The Severe Mercy of a Lump of Coal

by Dr Rose Bexar on December 6, 2011

Today is St Nicholas Day. I’m glad to welcome back Dr Rose Bexar, who has been a semi-regular contributor to Goannatree for the past couple of years. Here is a full list of her posts.


Johnny wants a pair of spurs, Susie wants a sled,
Nelly wants a picture book, yellow, blue, and red.
Now I think I’ll leave to you what to give the rest;
As for me, dear Santa Claus, you will know the best.
My friend Enola Jones and I were chatting about various versions of the Santa Claus/Father Christmas/St. Nicholas tradition the other day, and she mentioned something that had recently occurred to her: getting coal in your stocking isn’t as much of a punishment as most people think. It’s an act of mercy. The naughty child deserves to get no gifts at all, but coal still provides fuel for a fire to warm and feed the child and his or her family.

And that got me thinking about a point John Chrysostom makes several times in his homilies on Genesis: God’s punishments are acts of justice, true, but they are also acts of mercy because they prevent the evildoer from doing anything worse. C. S. Lewis made a similar point in a letter to Sheldon Vanauken when he called the death of Vanauken’s
wife “a severe mercy” because their relationship with one another had become idolatrous.

That’s part of the point of Christmas, isn’t it?

“Mercy and truth are met together; righteousness and peace have kissed each other” (Psalm 85:10).

You see, what Lewis, Chrysostom, and many other Christian writers through the ages have realized is that virtues, in order to work properly and to be truly good, must be balanced against each other. Justice without mercy is cruel; mercy without justice allows evil to flourish. To cite a simile I recently used in a different context, virtues unchecked are like free radicals, causing deadly destruction if they’re not bound to the others in the right way.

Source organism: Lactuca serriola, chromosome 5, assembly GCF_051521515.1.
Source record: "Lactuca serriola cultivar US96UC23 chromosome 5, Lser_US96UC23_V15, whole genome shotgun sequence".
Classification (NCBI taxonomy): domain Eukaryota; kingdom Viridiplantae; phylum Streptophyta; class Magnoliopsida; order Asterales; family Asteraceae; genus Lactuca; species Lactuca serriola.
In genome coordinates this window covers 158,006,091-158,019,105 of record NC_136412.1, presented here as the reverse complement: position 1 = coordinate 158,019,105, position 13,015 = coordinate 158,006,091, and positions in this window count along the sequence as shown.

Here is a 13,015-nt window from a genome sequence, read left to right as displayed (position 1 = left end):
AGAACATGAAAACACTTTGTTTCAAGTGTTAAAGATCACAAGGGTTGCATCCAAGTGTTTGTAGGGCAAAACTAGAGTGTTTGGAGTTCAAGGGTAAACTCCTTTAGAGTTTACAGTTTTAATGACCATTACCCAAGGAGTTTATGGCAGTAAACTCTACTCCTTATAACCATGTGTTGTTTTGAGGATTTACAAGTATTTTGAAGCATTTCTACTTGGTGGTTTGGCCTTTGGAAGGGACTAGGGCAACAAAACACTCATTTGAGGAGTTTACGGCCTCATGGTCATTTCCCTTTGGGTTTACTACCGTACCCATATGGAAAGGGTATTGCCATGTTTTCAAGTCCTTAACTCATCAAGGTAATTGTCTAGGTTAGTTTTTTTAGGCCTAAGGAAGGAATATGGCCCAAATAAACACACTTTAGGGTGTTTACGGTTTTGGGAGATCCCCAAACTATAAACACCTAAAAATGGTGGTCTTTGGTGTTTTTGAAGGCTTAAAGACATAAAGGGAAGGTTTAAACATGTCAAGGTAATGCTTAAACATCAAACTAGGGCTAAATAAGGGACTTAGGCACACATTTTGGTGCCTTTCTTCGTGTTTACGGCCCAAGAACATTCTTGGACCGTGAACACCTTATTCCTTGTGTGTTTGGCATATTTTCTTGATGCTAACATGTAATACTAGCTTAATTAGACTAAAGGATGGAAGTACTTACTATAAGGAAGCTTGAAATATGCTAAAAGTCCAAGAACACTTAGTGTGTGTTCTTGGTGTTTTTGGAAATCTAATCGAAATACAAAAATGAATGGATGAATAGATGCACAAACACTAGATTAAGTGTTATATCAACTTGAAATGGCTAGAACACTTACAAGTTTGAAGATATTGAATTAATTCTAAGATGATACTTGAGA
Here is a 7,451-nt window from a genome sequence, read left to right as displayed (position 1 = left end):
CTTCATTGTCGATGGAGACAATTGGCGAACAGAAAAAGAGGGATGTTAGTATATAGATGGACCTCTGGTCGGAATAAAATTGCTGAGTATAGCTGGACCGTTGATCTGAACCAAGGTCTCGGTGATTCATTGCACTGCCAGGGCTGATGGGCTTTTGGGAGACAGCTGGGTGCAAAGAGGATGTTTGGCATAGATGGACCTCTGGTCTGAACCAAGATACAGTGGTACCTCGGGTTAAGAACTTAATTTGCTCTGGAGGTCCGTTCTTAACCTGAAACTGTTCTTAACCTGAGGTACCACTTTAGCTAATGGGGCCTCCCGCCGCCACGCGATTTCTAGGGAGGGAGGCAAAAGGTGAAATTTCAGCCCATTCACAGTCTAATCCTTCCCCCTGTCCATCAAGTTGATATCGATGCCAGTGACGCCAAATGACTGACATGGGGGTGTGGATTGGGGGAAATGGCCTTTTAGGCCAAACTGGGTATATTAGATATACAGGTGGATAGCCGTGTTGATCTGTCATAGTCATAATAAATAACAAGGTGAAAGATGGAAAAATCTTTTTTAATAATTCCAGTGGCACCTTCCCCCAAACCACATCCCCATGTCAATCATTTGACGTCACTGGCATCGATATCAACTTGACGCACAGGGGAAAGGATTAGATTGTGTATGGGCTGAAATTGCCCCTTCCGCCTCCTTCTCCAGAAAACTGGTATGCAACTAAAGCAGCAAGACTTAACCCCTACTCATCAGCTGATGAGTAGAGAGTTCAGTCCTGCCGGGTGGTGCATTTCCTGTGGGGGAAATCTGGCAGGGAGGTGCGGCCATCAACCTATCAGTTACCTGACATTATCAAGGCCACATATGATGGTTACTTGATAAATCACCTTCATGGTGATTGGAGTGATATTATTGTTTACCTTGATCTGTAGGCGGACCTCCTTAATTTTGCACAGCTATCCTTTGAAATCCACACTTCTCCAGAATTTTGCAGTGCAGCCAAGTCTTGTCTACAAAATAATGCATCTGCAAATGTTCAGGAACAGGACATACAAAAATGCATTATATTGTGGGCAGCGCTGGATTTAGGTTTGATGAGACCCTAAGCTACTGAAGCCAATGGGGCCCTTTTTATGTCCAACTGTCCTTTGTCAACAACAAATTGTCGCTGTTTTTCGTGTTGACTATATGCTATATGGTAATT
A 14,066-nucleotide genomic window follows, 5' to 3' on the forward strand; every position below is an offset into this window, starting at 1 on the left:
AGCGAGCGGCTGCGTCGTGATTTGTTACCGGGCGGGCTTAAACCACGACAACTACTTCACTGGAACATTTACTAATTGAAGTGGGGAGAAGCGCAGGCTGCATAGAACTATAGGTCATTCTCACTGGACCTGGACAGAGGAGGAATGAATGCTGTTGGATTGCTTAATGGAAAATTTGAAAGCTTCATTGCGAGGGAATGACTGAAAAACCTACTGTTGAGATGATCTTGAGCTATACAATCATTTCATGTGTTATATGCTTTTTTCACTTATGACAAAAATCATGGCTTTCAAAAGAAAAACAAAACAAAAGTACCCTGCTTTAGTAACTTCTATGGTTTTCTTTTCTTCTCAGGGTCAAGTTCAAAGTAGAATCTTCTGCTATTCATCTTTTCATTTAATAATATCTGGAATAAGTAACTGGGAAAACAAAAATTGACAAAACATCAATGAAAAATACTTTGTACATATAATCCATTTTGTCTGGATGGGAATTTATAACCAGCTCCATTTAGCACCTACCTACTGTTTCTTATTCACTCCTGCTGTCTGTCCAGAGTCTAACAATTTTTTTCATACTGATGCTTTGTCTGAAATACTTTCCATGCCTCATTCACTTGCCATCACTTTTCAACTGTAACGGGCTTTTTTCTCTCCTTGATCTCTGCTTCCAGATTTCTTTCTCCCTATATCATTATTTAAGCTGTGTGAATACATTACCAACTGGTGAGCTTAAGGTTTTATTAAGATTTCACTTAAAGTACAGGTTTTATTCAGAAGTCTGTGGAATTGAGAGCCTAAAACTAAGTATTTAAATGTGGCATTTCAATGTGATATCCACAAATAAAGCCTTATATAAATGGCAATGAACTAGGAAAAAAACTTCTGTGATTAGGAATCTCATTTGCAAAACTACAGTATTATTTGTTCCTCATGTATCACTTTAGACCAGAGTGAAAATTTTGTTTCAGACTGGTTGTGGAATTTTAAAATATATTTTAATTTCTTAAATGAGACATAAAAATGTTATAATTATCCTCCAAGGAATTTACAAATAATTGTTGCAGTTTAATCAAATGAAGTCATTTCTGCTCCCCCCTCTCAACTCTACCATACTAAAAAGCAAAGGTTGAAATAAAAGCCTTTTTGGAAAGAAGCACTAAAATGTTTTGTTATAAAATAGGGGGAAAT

That balance is evident in the argument Anselm of Canterbury makes in Cur Deus Homo (Why God Became Man). Humanity, in Adam and Eve, broke the universe. Justice demanded that humanity make restitution. Mercy insisted that doing so was beyond the capacity of even the greatest saint; only God had the power to fix what was broken. The only way to satisfy both—the solution that God chose out of His great love for us—was for God Himself to take on a human nature and pay the ultimate price.

St. Nicholas never had to give anyone anything. He gave children gifts because he loved them. God doesn’t have to save anyone—He could have left Noah and his family to drown or even scrapped the known universe entirely and started over. For that matter, He never had to create the universe in the first place. But He chose as He did because He loves us, even when we’re at our naughtiest and least lovable.

To be sure, not every bad thing that happens is a punishment. Sometimes God allows us to go through hard times for reasons we can’t understand this side of eternity, and healing and deliverance don’t always come in this life. But however monumentally unfair a stocking full of coal, literal or figurative, may seem to us in the moment… that coal is still good for something if we will just put it on the fire, if we trust God enough to cast all our cares on Him. “And we know that God causes all things to work together for good to those who love God, to those who are called according to His purpose” (Romans 8:28 NASB). And if a lump of coal is the clue-by-four He needs to get our attention, that doesn’t make it any less of a gift.

Then pealed the bells more loud and deep:
“God is not dead, nor doth He sleep;
The wrong shall fail, the right prevail,
With peace on earth, good will to men.”

Dr Rose is a semi-regular contributor to Goannatree. You can read her profile here, which also includes a full list of all her posts for Goannatree.

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